Many couples presenting for couple’s therapy do not fit into a billable diagnostic category. How do I write a treatment plan and session notes — or bill the insurance company if I don’t have a diagnosis?
I’ve been getting a version of this question in my workshops, Misery or Mastery; Documenting Medical Necessity ever since I started leading them four years ago.
Couples don’t seek out therapy because they have a diagnosable mental health issue. They come to therapy because they’re having marital problems they want to solve. What they don’t know is that in order to use their insurance, they need a mental health diagnosis. When it comes to billing an insurance company, diagnosing for couple’s counseling poses unique problems.
- If “the couple is the client”, which person do I use to bill the insurance company?
- What if there is no diagnosis?
Even though “the couple is the client”, in order to bill an insurance company, it’s necessary to have an identified client who has a mental health diagnosis. Once you meet the couple, you sometimes discover that indeed, at least one does meet criteria that supports an ICD 10 diagnosis. Bill the insurance company under that person.
If there is clearly no mental health issue, the answer is simple. You explain the good news to the couple; that they aren’t sick because they don’t meet criteria for a mental health disorder. Then you explain the bad news; that you can’t ethically bill their insurance company for the same reason. Though the answer is straight forward, it clearly poses a problem for those couples who can’t afford to pay out of pocket or expected to use their insurance, which is nearly everyone. And clinicians suffer the loss of income.
If you suspect there might be a mental health problem but aren’t yet sure or you need time to find out, there’s another option. Consider using Adjustment Disorder Unspecified and indicate that the adjustment is in regards to the issues in the marriage.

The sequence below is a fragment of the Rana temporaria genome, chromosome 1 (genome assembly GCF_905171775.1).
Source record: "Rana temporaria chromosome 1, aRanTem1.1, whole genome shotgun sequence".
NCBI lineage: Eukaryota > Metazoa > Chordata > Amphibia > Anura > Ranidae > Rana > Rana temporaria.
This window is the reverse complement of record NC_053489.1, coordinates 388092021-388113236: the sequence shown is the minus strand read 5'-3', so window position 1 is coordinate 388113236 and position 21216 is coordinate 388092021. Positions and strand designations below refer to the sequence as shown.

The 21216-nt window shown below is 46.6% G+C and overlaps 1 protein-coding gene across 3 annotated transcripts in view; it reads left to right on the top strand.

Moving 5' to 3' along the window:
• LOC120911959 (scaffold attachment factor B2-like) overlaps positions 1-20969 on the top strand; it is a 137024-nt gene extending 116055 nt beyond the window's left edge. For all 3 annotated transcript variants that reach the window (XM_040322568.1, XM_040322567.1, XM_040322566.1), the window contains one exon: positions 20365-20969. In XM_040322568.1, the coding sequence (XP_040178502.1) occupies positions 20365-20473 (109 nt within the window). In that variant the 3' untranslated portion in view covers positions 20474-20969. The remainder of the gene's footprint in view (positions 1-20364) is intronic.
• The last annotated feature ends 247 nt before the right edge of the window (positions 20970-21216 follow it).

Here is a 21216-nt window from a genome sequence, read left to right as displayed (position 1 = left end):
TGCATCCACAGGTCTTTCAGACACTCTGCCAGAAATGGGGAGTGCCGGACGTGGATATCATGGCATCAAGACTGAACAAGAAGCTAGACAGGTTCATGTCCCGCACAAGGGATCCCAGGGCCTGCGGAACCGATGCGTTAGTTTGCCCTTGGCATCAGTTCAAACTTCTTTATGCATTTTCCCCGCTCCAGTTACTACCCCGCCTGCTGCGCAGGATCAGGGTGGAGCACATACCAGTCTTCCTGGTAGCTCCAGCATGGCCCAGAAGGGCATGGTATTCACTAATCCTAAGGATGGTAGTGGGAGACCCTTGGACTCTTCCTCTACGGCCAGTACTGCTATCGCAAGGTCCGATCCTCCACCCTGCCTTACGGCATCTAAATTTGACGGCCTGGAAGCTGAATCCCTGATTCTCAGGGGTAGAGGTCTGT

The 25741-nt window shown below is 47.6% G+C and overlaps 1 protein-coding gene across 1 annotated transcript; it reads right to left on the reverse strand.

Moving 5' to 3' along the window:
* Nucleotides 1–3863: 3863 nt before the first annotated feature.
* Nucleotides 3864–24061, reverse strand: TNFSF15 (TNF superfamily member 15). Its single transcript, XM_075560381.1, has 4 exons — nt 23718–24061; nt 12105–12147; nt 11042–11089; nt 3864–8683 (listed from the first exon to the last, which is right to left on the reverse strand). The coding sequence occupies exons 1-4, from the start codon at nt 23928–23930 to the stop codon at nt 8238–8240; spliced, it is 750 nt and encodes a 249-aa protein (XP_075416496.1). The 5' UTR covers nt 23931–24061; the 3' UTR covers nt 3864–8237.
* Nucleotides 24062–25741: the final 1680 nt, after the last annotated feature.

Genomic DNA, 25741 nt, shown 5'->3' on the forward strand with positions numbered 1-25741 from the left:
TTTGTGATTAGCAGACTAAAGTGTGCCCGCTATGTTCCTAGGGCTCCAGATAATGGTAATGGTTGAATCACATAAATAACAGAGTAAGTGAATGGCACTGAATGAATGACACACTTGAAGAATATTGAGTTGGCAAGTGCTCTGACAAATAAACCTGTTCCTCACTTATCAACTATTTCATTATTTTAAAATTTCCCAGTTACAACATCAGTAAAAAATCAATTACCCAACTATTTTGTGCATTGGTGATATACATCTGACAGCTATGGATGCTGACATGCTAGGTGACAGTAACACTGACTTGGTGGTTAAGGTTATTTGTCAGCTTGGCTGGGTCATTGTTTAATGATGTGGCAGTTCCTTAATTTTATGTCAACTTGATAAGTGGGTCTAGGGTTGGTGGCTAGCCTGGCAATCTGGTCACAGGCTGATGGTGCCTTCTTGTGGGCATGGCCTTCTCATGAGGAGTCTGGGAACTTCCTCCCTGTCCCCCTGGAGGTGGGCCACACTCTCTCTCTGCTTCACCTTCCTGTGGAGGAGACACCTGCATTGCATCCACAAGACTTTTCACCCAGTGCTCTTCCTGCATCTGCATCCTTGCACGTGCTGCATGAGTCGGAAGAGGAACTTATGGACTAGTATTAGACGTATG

When completing the Universal Authorization, make sure to write a short narrative in the space provided on the form that explains the issues being address and how they impair the marriage. Use behavioral language that gives clear examples of the problems and their severity. For example, “Couple engages in verbal fights multiple times per week.” Make sure to include any bio-psycho-social stressors that may impact treatment. Here are two examples:
- Their children find these fights very distressing and cause them to act out both at home and school, which causes further conflict between the parents.
- Client is on the verge of losing his or her job, which is contributing to conflicts between couple.
- Client’s wife is the primary care taker of an aging parent who needs constant attention, causing wife to have increased irritability and greater friction between couple.
When a couple seeks help, there are often multiple stressors in their lives so finding some should not be difficult. Many of these stressors can be coded and found in the DSM 5 under T and Z Codes. Do not use T and Z Codes as a primary diagnosis because they aren’t medical in nature and therefore not reimbursable. But they do support continued treatment and are important to document in the authorization.
There is a caveat to using the Adjustment Disorder strategy. An Adjustment Disorder has a six-month time limit so using it for more than six months may be a red flag for insurance companies, which could trigger a denial or telephonic review. Unspecified Disorders can also trigger a rejection or review because they do not meet criteria for any specific medical problem. BUT – they are a good starting point and will buy you at least six months’ worth of time to gather information, make a diagnostic decision and help the couple at the same time. Lots of good work can be done in six months and by that time you may have discovered a way to continue justifying medical necessity and get the sessions needed to continue helping your couple.